Veracity and Transformation: A Review of Grief Cottage by Gail Godwin

Reviewed by Karen Corinne Herceg

Grief Cottage
by Gail Godwin
Bloomsbury
321 Pages; Print, $27, June 2017, ISBN-13: 978-1632867049

There is a transparency between the living and the dead, a place where we navigate our own mortality. Gail Godwin’s Grief Cottage is a sort of way station where we may dare to enter, searching for threads of connection and meaning. In this important new novel, she asks what dies to us and in us while we are still corporeal beings. How do our fears distort our truth and perceptions? What engenders loneliness? Mitigates loss?

The protagonist is eleven-year-old Marcus Harshaw. His mother named him after Marcus Aurelius, an Emperor of Rome, whose Meditations explored the psychological balance of stability amidst a conflicted and chaotic world. It is a fitting name for this precocious, introspective little boy who survives his challenges to emerge into a more grounded and evolved adult. Marcus tells us he was “one of those people willing to accept that uncanny things might turn out to be aspects of the natural world” (P. 65, ll. 4-5).

The book is wonderfully informed by multiple metaphorical depictions of our inner and outer struggles. Young Marcus loses his mother, his only parent, and goes to live with his eccentric and spiritually bruised great Aunt Charlotte on a small island in South Carolina at the beginning of the summer. Aunt Charlotte has past wounds that haunt her, rendering her a reclusive but renowned local painter. One of her favorite subjects is “Grief Cottage,” a local, historic house now rundown, its ruins speaking to her own losses and regrets. Island natives named the cottage after a hurricane from fifty years ago that took the lives of a mother, father and son who were renting the property. Their bodies had never been found. A local realtor, Charlie Coggins, has been unsuccessful in selling it for years. Marcus notes that it “reminded you of the impermanence of everything and the treacheries awaiting you even on a nice day” (P. 30, ll. 1-2). Marcus wrestles with how to confront the daily vagaries of life while maintaining faith and constancy.

While his aunt paints in her studio, Marcus is drawn to the cottage, eventually working up the courage to trespass inside where he encounters the ghost of the lost family’s son, Johnny Dace. Uncertain whether Dace is a potential friend or foe, he is nevertheless drawn back repeatedly. But this is not a typical ghost story. In her direct, unembellished style Godwin introduces her characters quickly and distinctly, drawing us in, allowing us to care about each one immediately. These characters come alive to us in very visceral ways on this journey told with Dickensian skill and impact.

Moving in with Aunt Charlotte gives Marcus his first view of the ocean that is representative of the wide, unknown spaces of the world. He becomes involved with the local patrol monitoring the eggs of loggerhead turtles who have planted their eggs near his aunt’s cottage on the beach in what is an ancient, annual ritual. They’re monitored closely and cared for by experienced locals; however only some will make the eventual exodus into the sea to survive once they hatch at summer’s end. This ceremonial observance becomes an emblem of Marcus’ own choice to face his past and fears, to move forward and, ultimately, to thrive despite life’s imminent dangers. In speaking to the dormant eggs, Marcus tells them, “The reason we can’t pick you up and carry you is because you need to do the walk yourselves so you can smell the sand and remember your way back to this beach when you’re grown up” (P. 151, ll. 1-4). This echoes the book’s note prior to Chapter One: “Not everybody gets to grow up. First you have to survive your childhood, and then begins the hard work of growing into it.” We must go backward to go forward. Still Marcus considers the alternative when he ruminates, “It might have been better to be one of those eggs that never opened. No pain, no fight, no terror” (P. 260, ll. 2-4), a sentiment we all share at one point or another. Later on Marcus misses the actual hatching at the critical moment the turtles emerge from their shells while taking care of someone else’s problem. He must learn to take care of himself and not miss his own critical “hatching.”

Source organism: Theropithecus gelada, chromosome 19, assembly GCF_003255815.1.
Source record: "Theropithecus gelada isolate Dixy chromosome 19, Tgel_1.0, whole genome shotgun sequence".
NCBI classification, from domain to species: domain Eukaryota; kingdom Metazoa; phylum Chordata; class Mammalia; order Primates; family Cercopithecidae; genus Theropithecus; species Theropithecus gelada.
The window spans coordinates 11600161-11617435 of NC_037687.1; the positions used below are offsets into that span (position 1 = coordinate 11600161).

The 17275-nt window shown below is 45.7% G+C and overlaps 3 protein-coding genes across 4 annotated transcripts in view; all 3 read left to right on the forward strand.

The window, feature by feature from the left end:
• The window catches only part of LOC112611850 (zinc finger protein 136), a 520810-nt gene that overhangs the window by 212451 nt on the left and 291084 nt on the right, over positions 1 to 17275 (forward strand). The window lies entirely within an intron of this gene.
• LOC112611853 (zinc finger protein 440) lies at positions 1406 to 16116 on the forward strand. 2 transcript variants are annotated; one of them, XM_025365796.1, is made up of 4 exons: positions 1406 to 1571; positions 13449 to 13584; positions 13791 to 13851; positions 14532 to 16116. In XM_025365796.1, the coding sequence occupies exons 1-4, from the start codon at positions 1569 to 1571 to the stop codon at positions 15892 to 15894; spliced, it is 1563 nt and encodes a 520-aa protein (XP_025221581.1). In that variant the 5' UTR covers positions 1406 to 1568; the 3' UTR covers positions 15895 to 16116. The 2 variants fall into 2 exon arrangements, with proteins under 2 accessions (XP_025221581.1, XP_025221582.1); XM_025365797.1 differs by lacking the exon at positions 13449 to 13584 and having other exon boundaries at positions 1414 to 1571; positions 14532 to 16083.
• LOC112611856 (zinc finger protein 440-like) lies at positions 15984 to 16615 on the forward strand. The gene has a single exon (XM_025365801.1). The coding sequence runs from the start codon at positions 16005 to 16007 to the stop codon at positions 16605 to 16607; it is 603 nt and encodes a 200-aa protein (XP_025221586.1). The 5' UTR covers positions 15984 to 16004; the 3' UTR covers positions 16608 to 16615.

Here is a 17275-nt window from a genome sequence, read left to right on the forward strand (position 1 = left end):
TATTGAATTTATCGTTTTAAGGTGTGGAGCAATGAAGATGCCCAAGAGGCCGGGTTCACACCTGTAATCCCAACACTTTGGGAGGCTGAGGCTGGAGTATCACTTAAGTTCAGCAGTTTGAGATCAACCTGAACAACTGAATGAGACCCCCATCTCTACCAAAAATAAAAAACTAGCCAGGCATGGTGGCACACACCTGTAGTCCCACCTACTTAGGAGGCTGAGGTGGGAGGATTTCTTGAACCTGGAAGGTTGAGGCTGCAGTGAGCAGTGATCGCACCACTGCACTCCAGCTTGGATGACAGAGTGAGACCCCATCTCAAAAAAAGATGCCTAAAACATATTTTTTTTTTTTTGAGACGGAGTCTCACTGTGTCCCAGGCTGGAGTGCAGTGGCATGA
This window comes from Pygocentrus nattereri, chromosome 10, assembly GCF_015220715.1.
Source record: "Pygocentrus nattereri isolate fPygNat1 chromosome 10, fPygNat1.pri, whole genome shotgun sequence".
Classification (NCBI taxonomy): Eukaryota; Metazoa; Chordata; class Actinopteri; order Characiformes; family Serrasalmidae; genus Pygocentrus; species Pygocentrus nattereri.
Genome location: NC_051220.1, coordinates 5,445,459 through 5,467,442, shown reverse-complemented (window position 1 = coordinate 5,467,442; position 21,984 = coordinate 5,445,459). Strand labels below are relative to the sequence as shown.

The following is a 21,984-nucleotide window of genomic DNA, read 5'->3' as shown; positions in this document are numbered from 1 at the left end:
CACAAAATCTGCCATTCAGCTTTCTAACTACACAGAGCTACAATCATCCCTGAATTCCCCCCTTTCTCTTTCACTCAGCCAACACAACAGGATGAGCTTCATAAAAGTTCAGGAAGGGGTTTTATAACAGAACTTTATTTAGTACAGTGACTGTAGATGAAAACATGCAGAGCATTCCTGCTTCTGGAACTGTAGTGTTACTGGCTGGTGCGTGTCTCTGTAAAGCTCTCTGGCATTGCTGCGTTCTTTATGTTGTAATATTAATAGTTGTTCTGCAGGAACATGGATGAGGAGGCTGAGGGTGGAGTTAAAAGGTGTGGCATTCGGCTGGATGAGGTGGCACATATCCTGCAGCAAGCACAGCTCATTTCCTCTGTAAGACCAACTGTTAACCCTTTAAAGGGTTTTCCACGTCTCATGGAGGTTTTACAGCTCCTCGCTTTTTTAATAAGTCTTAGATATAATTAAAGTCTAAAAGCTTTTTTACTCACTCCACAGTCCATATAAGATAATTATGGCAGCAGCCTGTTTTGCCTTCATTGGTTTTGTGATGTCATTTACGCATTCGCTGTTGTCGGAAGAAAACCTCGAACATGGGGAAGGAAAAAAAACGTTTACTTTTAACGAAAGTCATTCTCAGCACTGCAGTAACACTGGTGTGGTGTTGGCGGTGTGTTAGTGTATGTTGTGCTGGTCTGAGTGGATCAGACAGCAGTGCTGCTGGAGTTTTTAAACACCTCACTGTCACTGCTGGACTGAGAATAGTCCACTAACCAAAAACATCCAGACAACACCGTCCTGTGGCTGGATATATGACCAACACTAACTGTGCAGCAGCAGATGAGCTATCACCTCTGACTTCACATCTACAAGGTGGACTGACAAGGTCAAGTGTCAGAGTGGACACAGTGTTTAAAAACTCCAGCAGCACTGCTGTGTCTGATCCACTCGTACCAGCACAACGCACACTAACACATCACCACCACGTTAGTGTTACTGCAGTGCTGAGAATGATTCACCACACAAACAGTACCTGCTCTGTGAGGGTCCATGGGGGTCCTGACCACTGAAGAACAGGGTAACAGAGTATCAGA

Marcus struggles with gaps in his past. As Aunt Charlotte observes, no one remains totally unscathed by difficult family history: “Try the Greeks, try the bible, try Shakespeare, or choose from the abundant pity-memoirs on your local bookstore racks” (P. 101, ll. 2-4). His aunt’s character is revealed further to Marcus when he discovers a painting in her studio depicting a legacy of childhood abuse, entering where he has been forbidden to go. Interestingly, Aunt Charlotte, who drinks way too much wine, falls and breaks her right arm and must learn to paint with her left for awhile if she is going to work at all. Previously her painting precluded her from facing the past and was an escape. This switch in routine occasions her ability to use her art to confront the hurt she has suffered. We must move from our comfort zones in order to discover and face truth. We separate ideas of what is good for us and what we should shy away from. But the answers to what help us lie within the very things that often repel us. Through distance, time and hard work we can recover them. Marcus works through this process by slowly unpacking the boxes from his old apartment while memories gradually piece together.